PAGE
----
Social Sciences and Education

Study participants were shown faces and asked to identify the emotion. (Image: Neurobiology of Sleep and Circadian Rhythms)
March 22, 2017
When you're tired, your ability to interpret subtle expressions can begin to deteriorate, UA researchers found. But your ability to read more primitive survival-based emotions remains intact.
March 22, 2017
Some activists may be less willing to engage in protests as a result of certain legislative bills recently introduced in some states, UA professors Jennifer Earl and Toni Massaro say.
Melody Robidoux
March 20, 2017
Melody Robidoux, who is passionate about policy related to women’s rights and social justice, will fund the chair to be held by Brint Milward, director of the school.
This spring, UA instructors and graduate students are offering a reading course at the Whetstone Unit in the Arizona State Prison Complex. The participants in the course are incarcerated veterans in the "Regaining Honor” pod. (Photo courtesy of the Whetstone Unit)
March 20, 2017
The 47-year-old program is training students and faculty to help with prison writing workshops, offering an undergraduate course on prison writing and piloting an inmate reading course.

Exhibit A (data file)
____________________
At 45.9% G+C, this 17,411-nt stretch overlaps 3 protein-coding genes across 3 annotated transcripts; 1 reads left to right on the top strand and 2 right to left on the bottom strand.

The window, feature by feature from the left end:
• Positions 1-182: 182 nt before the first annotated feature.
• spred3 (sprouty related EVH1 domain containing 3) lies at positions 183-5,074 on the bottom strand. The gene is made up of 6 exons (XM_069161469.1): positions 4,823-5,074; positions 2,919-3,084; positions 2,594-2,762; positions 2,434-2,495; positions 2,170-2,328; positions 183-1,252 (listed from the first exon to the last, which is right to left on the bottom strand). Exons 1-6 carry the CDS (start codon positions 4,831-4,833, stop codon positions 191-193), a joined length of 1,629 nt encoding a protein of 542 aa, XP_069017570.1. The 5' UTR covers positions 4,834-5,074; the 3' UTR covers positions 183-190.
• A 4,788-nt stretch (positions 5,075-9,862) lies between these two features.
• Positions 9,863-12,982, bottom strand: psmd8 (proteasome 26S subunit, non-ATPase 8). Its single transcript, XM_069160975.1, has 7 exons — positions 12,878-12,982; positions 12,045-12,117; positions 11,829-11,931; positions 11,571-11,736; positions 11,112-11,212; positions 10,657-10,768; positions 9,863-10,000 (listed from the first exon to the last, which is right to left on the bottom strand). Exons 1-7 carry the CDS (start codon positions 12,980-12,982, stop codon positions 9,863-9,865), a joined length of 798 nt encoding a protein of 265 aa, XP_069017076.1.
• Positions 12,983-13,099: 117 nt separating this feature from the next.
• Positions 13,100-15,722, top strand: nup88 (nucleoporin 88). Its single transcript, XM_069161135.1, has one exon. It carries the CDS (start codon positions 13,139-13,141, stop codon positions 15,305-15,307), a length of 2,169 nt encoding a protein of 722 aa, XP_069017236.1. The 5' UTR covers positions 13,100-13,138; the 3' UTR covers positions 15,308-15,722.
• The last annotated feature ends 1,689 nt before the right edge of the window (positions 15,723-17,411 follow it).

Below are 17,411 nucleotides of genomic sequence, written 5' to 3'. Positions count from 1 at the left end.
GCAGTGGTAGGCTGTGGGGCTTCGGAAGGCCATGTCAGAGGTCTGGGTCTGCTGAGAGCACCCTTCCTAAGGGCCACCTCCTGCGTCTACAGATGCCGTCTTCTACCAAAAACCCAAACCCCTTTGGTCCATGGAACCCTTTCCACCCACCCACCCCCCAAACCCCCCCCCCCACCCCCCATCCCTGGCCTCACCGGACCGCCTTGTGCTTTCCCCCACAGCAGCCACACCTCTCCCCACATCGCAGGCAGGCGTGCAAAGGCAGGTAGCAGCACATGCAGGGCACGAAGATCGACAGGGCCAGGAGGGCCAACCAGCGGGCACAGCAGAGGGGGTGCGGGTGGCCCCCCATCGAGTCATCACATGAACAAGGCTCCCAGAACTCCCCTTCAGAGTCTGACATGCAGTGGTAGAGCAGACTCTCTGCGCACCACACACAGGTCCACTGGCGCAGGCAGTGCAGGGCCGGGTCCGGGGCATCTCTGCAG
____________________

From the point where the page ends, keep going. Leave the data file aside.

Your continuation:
A portrait by Vasily Perov of Fyodor Dostoevsky, a popular 19th-century Russian writer
March 15, 2017
UA researcher Colleen Lucey has studied 19th-century Russian literature, finding a difference in the way authors such as Dostoevsky viewed prostitutes versus courtesans.
Ottoman camel corps at Beersheba in 1915 (Photo courtesy of the Library of Congress, licensed under Public Domain via Wikimedia Commons)
March 13, 2017
Through a biography, Benjamin Fortna tries to shed light on the Middle East during a period that witnessed the end of the Ottoman Empire and the birth of the Turkish Republic.
March 13, 2017
School of Journalism director David Cuillier was commissioned by the Knight Foundation to study the state of freedom of information today — and ways it might be improved.
March 8, 2017
The UA's Adriana Zuniga-Teran analyzed how four neighborhood designs influence residents' physical activity and well-being. Residents of traditional neighborhoods walk the most.
The Tucson Festival of Books supports organizations that work to improve literacy rates in southern Arizona. Those groups include Reading Seed, Literacy Connects and the UA's literacy outreach programs. To date, the festival has contributed more than $1.45 million to agencies that improve literacy in the community. (Photo: Jacob Chinn/UA Alumni Association)
March 6, 2017
The annual event on the UA campus is a colossus, potentially tougher to navigate than the writings of Tolstoy or Faulkner. You need a plan of attack. Here's a tip: Follow your interests, and you won't go wrong. There's plenty to like for animal lovers, foodies, science geeks, sports fans and newshounds.